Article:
God is the foundation of everything. All true science is in harmony with his works; all true education leads to obedience to his government. Science opens new wonders to our view; she soars high and explores new depths; but she brings nothing from her research that conflicts with divine revelation. Ignorance may seek to support false views of God by appeals to science; but the book of nature and the written word do not disagree; each sheds light on the other. Rightly understood, they make us acquainted with God and his character by teaching us something of the wise and beneficent laws through which he works. We are thus led to adore his holy name, and to have an intelligent trust in his word. EGWSRGES 7.4

The Bible should be read every day. It is the correct standard of right and wrong and of moral principle. A life of devotion to God is the best shield for the young against the temptations to which they are exposed while acquiring an education. The first consideration should be to honor God; the second to be faithful to humanity, performing the duties and meeting the trials that each day brings, and bearing its burdens, with firmness and courage. Earnest and untiring effort, united with strong purpose and entire trust in God, will help in every emergency, and will qualify for a useful life. Such a life is a series of triumphs, not always seen and understood, but reaching far into the future, when we shall see as we are seen and know as we are known. EGWSRGES 7.5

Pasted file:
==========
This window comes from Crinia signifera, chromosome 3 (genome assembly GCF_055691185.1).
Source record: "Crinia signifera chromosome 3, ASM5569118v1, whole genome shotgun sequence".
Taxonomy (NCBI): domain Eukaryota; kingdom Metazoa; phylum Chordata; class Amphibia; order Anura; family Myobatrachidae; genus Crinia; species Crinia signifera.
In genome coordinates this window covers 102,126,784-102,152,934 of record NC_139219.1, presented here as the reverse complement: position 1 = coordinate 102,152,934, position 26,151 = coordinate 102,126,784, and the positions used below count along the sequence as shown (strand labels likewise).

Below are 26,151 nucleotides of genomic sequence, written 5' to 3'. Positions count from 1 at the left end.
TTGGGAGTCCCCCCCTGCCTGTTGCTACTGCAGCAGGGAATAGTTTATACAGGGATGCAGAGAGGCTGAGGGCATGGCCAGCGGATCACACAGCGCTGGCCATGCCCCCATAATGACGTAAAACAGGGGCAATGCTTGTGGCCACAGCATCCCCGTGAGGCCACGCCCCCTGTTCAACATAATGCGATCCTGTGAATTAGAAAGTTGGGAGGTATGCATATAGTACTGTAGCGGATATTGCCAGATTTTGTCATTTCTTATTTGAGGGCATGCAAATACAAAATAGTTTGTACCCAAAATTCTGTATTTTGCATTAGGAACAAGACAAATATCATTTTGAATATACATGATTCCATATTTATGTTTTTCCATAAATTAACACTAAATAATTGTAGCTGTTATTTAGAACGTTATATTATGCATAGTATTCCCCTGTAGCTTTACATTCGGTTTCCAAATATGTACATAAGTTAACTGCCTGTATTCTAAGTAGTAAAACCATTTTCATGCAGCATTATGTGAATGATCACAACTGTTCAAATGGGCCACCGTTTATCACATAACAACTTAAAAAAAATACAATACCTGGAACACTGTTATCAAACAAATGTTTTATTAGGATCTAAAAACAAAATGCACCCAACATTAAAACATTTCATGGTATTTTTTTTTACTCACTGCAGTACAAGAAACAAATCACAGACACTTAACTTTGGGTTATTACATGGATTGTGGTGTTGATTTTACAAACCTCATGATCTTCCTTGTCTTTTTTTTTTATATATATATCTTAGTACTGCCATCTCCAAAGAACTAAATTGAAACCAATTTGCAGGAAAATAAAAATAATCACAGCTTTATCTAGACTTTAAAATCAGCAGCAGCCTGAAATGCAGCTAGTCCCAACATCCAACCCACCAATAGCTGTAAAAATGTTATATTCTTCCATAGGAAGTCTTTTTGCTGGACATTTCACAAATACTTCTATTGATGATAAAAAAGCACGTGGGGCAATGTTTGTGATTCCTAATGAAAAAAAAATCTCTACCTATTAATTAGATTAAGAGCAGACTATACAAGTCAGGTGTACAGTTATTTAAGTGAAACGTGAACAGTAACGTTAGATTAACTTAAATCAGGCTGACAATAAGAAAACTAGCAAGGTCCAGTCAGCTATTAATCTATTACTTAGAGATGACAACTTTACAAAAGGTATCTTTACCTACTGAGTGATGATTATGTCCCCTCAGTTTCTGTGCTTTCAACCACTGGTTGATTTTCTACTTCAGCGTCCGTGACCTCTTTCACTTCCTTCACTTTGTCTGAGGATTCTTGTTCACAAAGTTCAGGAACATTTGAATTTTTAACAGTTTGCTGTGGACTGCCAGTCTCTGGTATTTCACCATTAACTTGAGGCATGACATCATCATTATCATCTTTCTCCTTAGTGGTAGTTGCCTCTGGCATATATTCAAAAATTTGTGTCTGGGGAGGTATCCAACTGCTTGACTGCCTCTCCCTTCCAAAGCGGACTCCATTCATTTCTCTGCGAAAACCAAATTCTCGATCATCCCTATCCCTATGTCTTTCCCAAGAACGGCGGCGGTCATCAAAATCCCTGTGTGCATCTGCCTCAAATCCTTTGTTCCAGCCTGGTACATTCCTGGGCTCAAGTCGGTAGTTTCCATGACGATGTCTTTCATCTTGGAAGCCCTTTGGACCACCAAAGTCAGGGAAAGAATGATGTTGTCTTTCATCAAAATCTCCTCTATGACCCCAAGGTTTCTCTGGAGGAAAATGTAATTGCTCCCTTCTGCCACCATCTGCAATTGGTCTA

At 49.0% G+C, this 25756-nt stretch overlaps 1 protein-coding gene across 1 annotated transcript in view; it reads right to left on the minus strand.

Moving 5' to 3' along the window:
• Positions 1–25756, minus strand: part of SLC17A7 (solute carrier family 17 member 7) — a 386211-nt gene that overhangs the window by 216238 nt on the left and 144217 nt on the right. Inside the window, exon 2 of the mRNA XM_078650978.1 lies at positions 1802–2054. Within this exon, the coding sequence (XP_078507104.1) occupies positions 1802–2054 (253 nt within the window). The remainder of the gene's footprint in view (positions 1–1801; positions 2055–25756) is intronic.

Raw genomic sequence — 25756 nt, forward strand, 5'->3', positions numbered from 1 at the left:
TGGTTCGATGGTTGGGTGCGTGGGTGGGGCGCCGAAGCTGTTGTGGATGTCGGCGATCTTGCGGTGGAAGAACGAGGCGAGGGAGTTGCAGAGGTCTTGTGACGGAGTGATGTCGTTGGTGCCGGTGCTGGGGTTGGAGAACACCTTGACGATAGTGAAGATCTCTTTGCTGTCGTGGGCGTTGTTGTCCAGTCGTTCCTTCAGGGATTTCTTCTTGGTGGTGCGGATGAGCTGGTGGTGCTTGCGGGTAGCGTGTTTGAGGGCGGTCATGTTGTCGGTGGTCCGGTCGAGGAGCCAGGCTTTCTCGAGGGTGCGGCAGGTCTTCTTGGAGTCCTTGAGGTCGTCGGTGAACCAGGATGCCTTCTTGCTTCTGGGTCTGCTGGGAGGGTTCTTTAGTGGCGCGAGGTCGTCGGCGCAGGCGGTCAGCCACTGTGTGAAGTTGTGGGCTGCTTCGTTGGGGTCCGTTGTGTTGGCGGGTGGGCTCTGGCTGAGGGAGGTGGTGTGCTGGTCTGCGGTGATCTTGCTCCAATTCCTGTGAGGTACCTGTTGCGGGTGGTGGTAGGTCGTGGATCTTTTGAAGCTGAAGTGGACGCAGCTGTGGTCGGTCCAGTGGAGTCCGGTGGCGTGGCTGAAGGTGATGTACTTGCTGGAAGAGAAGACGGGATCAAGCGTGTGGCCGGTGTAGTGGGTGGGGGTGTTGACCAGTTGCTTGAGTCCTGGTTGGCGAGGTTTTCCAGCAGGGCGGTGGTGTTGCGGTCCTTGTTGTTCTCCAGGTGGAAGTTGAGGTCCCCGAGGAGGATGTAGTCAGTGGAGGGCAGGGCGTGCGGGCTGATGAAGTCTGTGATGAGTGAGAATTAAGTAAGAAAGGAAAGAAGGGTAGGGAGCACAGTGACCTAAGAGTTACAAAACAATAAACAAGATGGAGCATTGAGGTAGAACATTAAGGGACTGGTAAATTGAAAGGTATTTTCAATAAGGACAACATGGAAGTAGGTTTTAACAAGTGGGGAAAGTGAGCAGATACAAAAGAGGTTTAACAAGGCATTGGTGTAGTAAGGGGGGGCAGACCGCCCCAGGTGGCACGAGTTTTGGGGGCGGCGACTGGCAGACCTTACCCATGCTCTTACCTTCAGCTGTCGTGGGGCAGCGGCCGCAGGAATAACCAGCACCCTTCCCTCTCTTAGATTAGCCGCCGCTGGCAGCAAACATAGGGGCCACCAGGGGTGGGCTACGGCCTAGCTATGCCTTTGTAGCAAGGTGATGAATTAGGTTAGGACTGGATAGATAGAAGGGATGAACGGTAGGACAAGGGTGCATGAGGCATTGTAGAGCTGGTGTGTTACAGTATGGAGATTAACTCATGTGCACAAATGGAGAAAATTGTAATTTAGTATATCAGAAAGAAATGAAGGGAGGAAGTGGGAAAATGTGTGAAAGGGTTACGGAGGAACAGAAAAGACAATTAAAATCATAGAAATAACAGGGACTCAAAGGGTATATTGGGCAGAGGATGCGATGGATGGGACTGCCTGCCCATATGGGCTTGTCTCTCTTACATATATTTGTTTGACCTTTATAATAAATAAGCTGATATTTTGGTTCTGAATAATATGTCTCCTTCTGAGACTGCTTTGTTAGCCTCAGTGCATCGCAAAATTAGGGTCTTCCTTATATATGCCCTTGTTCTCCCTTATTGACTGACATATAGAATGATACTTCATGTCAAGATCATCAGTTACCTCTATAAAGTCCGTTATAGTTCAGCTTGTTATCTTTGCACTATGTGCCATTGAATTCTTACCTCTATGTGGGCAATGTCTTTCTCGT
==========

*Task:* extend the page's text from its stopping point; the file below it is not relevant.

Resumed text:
If we work in harmony with the Spirit of God, we shall see of his salvation. The education begun here will not be completed, in this life; it will be going forward through all eternity,—progressing ever, never completed. Day by day the wonderful works of God, the evidences of his miraculous power in creating and sustaining the universe, will open before the mind in new beauty and grandeur. In the light that shines from the throne, mysteries will disappear, and the soul will be filled with astonishment at the simplicity of the things that were never before comprehended. EGWSRGES 7.6

The Signs of the Times, March 20, 1884, [177].